FRANKFURT, July 3 The European Central Bank will
start giving banks the opportunity to borrow four-year loans at
ultra-cheap rates from September to encourage them to lend more
freely to the euro zone's real economy.
Here is how the programme, dubbed the targeted long-term
refinancing operations, (TLTROs) will work.
Who can borrow?
All euro zone banks with access to central bank funding can
borrow from the ECB. Euro zone banks who are not individually
eligible for ECB borrowing can borrow through groups led by an
ECB-eligible bank. The ECB is allowing the group approach
because it wants to support bank lending across the sector.
How much can banks borrow?
Up to 1 trillion euros could be borrowed ($1.36 trillion) in
total, ECB President Mario Draghi said on Thursday, citing the
ECB's own projections.
In the first stage, banks can borrow up to about 400 billion
euros in operations on Sept. 18 and Dec. 11.
The amount a bank can borrow from the two operations
combined is capped at 7 percent of its loans to companies and
households in the euro zone, excluding mortgages, as of April
Banks can borrow more in quarterly instalments between March
2015 to June 2016. How much a bank will be allowed to borrow in
these instalments depends on how much they lend to the real
Banks that increased lending to the real economy in the year
to April 30 will be able to borrow three times the amount of
their additional lending.
Banks that shrank their lending in the run up to the April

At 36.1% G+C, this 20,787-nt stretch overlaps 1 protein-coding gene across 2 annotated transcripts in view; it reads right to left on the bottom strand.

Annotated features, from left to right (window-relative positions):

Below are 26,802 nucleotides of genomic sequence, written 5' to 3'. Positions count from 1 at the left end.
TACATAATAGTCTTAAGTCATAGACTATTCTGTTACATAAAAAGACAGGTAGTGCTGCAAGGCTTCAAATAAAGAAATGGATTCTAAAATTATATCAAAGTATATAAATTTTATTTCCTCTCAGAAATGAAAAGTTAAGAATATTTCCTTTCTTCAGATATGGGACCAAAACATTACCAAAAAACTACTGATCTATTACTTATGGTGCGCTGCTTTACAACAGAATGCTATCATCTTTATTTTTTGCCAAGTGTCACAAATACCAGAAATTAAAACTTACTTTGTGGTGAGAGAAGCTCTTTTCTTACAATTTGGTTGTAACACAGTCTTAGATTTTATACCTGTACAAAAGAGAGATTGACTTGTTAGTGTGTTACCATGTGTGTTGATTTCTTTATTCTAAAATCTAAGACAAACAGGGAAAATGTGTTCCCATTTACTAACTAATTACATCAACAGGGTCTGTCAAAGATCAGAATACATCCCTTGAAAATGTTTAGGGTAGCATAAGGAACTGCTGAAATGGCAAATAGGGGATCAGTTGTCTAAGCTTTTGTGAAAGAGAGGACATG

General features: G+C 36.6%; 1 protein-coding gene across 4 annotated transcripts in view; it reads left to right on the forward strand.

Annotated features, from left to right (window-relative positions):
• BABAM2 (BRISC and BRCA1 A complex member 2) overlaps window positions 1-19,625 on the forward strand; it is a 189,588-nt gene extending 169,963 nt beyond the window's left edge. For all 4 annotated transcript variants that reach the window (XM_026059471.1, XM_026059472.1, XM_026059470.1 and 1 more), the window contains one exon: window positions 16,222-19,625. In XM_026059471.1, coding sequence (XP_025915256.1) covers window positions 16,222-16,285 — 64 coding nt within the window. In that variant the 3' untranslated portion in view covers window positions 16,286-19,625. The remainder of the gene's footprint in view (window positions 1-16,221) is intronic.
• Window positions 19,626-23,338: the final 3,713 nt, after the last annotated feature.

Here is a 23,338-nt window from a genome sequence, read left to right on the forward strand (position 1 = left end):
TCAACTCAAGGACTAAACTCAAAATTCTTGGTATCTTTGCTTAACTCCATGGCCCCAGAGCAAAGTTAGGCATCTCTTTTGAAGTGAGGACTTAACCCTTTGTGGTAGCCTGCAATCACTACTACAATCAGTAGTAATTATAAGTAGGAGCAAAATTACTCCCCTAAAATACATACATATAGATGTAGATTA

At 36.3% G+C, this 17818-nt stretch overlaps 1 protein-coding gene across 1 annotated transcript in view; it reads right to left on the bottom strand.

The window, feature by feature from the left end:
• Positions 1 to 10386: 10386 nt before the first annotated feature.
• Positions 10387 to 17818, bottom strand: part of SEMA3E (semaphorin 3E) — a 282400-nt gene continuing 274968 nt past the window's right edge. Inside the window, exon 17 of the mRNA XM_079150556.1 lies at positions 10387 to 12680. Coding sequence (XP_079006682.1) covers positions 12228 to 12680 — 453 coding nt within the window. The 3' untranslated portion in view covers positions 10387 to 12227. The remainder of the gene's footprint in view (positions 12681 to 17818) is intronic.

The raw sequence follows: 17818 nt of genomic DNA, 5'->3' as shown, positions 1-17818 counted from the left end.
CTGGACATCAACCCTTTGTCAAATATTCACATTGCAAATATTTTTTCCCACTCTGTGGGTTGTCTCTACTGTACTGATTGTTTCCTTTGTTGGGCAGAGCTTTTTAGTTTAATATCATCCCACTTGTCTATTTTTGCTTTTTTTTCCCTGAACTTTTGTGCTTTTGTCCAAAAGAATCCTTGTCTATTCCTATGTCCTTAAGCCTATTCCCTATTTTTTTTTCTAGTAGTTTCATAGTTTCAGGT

2014 cut-off date are projected to continue doing so at a
similar rate over the next year to April 2015 before
stabilising. Such projections serve as the benchmark.
These banks, too, can then borrow up to three times any
increase in their lending over their respective benchmark. There
are no repayments over the first two years.
When do banks have to pay the money back?
The ECB will review banks' lending two years after the
programme begins. Banks that fail to meet their individual net
lending projections set by the ECB, will have to pay back their
borrowings in full in September 2016.
All TLTROs loans will mature in September 2018.
Will banks use the funds to buy government debt again?
There has been concern that banks could take the cheap money
and invest it in assets that pay higher returns, such as
government bonds, something that could earn them a decent return
even it that means they will have to pay the funds back after
just two years.
The incentives to do so are lower now than they were in
2011/2012 when the ECB handed out three-year crisis loans and
banks embraced the so-called 'carry trade'.
Banks can now borrow at a cheaper rate in the normal ECB
funding operations - 0.15 percent - than the possibly 0.25
percent for the TLTROs, which takes the main refinancing rate at
the time the bank takes the TLTRO loan plus 10 basis points.
The thinking is that banks can lock in current low rates
until 2018, when interest rates are likely to be higher than
now. So having to pay them back halfway is seen as a penalty.
And finally, government bond yields across the euro zone
have fallen significantly since 2012 and offer less of an
incentive to buy into them to generate higher returns.
($1 = 0.7331 Euros)
(Reporting by Eva Taylor; Editing by Laura Noonan and Hugh